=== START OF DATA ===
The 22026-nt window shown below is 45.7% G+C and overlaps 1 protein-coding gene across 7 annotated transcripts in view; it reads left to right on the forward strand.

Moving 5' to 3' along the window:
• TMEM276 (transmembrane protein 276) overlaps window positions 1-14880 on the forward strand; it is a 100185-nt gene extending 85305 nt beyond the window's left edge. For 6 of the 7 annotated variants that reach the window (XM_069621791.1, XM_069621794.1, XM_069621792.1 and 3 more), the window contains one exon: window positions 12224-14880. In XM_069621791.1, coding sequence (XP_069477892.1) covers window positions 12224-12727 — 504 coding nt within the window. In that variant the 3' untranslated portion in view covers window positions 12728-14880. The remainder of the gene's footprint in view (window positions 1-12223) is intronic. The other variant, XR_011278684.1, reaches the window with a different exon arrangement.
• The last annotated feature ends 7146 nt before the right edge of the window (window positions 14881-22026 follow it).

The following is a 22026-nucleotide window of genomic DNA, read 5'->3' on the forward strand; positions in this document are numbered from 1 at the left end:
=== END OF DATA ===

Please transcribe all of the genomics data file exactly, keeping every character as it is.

The 22026-nt window shown below is 45.7% G+C and overlaps 1 protein-coding gene across 7 annotated transcripts in view; it reads left to right on the forward strand.

Moving 5' to 3' along the window:
• TMEM276 (transmembrane protein 276) overlaps window positions 1-14880 on the forward strand; it is a 100185-nt gene extending 85305 nt beyond the window's left edge. For 6 of the 7 annotated variants that reach the window (XM_069621791.1, XM_069621794.1, XM_069621792.1 and 3 more), the window contains one exon: window positions 12224-14880. In XM_069621791.1, coding sequence (XP_069477892.1) covers window positions 12224-12727 — 504 coding nt within the window. In that variant the 3' untranslated portion in view covers window positions 12728-14880. The remainder of the gene's footprint in view (window positions 1-12223) is intronic. The other variant, XR_011278684.1, reaches the window with a different exon arrangement.
• The last annotated feature ends 7146 nt before the right edge of the window (window positions 14881-22026 follow it).

The following is a 22026-nucleotide window of genomic DNA, read 5'->3' on the forward strand; positions in this document are numbered from 1 at the left end: